This invention relates to car racks for carrying items such as sailboards, bicycles, surfboards, skis, or the like, particularly for cars with convertible tops.
Many persons who own convertible top vehicles also enjoy wind surfing, biking, surfing, water skiing, snow skiing, and other similar sports that require the transportation of equipment, typically on a "roof rack." There are numerous carriers of this nature which are fastened to hard top roofs and hard top rain gutters by various combinations of clamps, clips, straps, pads, magnetic devices, and suction cups. None of these devices, however, can be secured to convertible tops. Moreover, none of these devices can be used if the vehicle does not have a top or if its convertible top is "down," as shown, for example, in U.S. Pat. No. 4,867,362 to Finnegan; U.S. Pat. No. 4,795,178 to Nabarrete; and U.S. Pat. No. 4,007,862 to Heftmann.
A few attempts to address similar problems have been made. For example, U.S. Pat. No. 4,538,752 to Welter discloses a clamp device for carrying a canoe on a convertible top jeep. This device requires a rear roll bar capable of weight bearing. Very few, if any, convertible top vehicles have such a roll bar other than jeeps. Similarly, U.S. Pat. No. 4,527,827 to Maniscalco, discloses an invention for supporting a surf board above the bed of a pickup truck. This device could not be used with convertible top vehicles as it depends on the cab roof and the vertical bed sides for attachment and weight bearing.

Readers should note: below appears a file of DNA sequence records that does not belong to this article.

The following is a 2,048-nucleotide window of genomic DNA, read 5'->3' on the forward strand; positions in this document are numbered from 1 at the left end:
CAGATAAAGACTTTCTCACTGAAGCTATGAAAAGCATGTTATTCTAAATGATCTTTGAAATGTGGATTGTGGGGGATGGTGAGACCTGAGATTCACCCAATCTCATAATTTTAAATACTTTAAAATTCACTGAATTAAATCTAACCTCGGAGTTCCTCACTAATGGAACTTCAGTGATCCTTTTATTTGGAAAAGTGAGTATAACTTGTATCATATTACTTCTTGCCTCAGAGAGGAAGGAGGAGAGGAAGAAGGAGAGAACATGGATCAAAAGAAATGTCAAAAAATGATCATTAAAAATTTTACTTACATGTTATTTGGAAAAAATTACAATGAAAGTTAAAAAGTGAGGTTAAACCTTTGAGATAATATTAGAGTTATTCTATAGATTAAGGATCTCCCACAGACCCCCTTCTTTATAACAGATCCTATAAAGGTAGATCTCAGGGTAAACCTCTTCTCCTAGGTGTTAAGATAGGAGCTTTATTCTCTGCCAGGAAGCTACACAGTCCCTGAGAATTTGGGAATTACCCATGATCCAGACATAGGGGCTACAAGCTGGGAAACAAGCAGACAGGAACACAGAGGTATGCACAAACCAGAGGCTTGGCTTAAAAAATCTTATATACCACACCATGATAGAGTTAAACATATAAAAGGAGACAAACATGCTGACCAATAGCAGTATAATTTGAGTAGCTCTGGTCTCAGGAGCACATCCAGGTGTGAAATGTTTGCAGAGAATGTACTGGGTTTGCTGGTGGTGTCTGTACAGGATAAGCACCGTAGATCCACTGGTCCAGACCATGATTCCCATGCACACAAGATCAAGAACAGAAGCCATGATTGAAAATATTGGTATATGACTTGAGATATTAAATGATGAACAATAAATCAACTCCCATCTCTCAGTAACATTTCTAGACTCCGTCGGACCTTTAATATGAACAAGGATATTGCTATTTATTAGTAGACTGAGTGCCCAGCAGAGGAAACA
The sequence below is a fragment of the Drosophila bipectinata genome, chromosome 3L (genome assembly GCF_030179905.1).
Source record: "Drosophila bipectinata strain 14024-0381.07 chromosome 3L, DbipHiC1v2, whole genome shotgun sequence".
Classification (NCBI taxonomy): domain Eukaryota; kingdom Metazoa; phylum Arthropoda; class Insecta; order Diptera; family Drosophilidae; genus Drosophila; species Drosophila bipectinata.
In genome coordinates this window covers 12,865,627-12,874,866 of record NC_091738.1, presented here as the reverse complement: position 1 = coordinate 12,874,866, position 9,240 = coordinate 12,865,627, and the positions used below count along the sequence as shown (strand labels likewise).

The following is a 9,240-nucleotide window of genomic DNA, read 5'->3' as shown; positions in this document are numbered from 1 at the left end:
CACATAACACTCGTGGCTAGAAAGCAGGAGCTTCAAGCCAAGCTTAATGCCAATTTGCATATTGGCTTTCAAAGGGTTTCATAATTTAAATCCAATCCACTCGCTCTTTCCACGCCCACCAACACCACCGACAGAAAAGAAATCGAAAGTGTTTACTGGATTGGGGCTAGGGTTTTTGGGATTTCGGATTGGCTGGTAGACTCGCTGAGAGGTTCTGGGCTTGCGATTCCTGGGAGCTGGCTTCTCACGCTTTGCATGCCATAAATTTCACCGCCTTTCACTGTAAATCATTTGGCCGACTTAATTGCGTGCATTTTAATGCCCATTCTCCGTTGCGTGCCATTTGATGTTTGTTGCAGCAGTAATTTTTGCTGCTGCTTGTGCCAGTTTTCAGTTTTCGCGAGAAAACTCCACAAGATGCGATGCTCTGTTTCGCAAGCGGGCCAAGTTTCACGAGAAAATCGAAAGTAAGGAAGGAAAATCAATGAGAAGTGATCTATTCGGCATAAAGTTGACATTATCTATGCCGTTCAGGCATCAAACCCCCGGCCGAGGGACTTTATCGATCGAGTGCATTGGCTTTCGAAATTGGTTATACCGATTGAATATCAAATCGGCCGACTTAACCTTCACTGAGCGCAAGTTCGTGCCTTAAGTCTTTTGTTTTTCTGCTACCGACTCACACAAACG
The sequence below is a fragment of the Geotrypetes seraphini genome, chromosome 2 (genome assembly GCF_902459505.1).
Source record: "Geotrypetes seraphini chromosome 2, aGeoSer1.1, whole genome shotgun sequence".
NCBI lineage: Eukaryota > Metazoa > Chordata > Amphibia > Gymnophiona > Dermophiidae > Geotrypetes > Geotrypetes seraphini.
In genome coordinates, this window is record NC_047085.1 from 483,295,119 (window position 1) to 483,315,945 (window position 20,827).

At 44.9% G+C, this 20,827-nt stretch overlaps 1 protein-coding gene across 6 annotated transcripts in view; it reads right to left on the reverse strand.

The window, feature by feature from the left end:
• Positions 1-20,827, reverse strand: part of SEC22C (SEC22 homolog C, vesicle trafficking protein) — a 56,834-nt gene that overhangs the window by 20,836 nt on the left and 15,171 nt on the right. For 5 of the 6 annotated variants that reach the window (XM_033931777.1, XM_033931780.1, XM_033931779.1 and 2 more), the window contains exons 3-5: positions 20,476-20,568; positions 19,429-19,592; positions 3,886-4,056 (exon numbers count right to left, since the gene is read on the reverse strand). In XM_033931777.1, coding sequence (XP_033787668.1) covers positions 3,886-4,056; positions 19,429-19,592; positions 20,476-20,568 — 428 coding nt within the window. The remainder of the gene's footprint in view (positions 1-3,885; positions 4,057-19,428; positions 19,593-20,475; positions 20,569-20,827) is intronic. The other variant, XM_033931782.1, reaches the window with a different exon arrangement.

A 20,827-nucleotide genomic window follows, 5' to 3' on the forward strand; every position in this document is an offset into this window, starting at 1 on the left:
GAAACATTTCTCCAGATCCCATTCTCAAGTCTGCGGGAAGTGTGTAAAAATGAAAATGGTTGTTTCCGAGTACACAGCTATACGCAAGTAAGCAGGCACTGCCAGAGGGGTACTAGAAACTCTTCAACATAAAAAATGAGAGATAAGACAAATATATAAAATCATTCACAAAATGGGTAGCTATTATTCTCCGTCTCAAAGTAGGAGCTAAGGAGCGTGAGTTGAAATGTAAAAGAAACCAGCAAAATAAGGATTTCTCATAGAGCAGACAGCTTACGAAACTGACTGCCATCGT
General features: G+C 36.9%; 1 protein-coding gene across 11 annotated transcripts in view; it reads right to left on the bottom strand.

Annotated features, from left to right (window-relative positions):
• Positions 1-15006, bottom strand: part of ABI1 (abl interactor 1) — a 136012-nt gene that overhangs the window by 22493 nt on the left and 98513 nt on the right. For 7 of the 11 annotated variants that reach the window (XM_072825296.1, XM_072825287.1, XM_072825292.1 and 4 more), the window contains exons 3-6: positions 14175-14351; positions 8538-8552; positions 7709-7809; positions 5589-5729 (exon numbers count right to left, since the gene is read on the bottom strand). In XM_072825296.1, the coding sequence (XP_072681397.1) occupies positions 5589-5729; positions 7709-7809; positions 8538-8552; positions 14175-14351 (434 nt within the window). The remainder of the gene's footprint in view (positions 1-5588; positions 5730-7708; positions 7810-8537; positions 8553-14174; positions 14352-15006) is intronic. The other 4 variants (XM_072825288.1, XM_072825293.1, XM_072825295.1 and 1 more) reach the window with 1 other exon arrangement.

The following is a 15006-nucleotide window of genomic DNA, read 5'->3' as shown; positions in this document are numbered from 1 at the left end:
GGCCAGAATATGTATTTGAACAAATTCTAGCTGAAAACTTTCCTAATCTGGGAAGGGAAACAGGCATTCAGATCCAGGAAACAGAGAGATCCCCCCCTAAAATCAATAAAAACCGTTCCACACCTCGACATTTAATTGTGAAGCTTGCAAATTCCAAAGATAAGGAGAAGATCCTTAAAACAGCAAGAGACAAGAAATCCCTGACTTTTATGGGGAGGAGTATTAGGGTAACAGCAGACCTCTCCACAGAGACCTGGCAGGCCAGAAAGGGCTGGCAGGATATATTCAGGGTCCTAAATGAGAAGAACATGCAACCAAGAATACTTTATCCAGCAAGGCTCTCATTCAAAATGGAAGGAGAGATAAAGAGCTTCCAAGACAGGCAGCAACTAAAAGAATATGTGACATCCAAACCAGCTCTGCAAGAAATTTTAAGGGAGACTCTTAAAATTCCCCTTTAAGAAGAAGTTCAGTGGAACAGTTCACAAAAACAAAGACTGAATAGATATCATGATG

Additionally, there is an invention designed for carrying sailboards along the side of a vehicle. It is comprised of one tube bent to contain two large S-hooks, spaced a few feet apart. The top hook of each S is placed over the top of a car door while the bottom hook of each S cradles the board. This device can never be used with the door window closed and, in some cases, it cannot be used with the convertible top "up"; thus, the possibility of inclement weather makes this device impractical in many regions. Moreover, the car door supporting this device cannot be opened when a sailboard is being carried. Finally, this device is not capable of carrying anything except one sailboard: it cannot carry bicycles or two sailboards.
The rack (as more fully described below) consists of the following:
(a) a front assembly comprised of (1) a spreader bar perpendicular to the direction of the vehicle anchored to the windshield of the vehicle via two vacuum cups and (2) a short front connection means attached to the middle of the spreader bar;